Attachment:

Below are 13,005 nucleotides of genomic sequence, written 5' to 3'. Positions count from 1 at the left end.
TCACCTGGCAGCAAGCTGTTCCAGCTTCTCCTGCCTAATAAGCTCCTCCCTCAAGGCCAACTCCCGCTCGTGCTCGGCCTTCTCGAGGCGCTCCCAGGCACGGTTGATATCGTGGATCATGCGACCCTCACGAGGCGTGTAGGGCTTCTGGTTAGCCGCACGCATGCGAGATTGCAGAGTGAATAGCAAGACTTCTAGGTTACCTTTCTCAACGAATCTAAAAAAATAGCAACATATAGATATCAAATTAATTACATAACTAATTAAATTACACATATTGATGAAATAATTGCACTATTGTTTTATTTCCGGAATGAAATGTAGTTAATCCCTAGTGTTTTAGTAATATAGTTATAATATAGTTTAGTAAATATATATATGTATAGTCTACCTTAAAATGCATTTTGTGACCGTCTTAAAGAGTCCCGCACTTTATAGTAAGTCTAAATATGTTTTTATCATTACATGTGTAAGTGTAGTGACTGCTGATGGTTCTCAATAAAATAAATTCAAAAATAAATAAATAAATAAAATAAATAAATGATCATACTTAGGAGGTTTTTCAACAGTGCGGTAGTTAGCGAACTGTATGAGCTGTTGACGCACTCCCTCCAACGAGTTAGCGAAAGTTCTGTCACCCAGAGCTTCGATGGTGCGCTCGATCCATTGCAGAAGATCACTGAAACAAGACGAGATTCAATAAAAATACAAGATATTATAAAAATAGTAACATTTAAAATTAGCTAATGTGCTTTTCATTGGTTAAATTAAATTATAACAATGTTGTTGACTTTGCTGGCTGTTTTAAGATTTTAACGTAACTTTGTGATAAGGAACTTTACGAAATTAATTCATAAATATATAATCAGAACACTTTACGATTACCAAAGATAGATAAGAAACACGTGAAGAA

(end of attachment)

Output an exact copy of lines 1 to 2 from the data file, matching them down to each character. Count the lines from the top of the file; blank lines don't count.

Below are 13,005 nucleotides of genomic sequence, written 5' to 3'. Positions count from 1 at the left end.
TCACCTGGCAGCAAGCTGTTCCAGCTTCTCCTGCCTAATAAGCTCCTCCCTCAAGGCCAACTCCCGCTCGTGCTCGGCCTTCTCGAGGCGCTCCCAGGCACGGTTGATATCGTGGATCATGCGACCCTCACGAGGCGTGTAGGGCTTCTGGTTAGCCGCACGCATGCGAGATTGCAGAGTGAATAGCAAGACTTCTAGGTTACCTTTCTCAACGAATCTAAAAAAATAGCAACATATAGATATCAAATTAATTACATAACTAATTAAATTACACATATTGATGAAATAATTGCACTATTGTTTTATTTCCGGAATGAAATGTAGTTAATCCCTAGTGTTTTAGTAATATAGTTATAATATAGTTTAGTAAATATATATATGTATAGTCTACCTTAAAATGCATTTTGTGACCGTCTTAAAGAGTCCCGCACTTTATAGTAAGTCTAAATATGTTTTTATCATTACATGTGTAAGTGTAGTGACTGCTGATGGTTCTCAATAAAATAAATTCAAAAATAAATAAATAAATAAAATAAATAAATGATCATACTTAGGAGGTTTTTCAACAGTGCGGTAGTTAGCGAACTGTATGAGCTGTTGACGCACTCCCTCCAACGAGTTAGCGAAAGTTCTGTCACCCAGAGCTTCGATGGTGCGCTCGATCCATTGCAGAAGATCACTGAAACAAGACGAGATTCAATAAAAATACAAGATATTATAAAAATAGTAACATTTAAAATTAGCTAATGTGCTTTTCATTGGTTAAATTAAATTATAACAATGTTGTTGACTTTGCTGGCTGTTTTAAGATTTTAACGTAACTTTGTGATAAGGAACTTTACGAAATTAATTCATAAATATATAATCAGAACACTTTACGATTACCAAAGATAGATAAGAAACACGTGAAGAA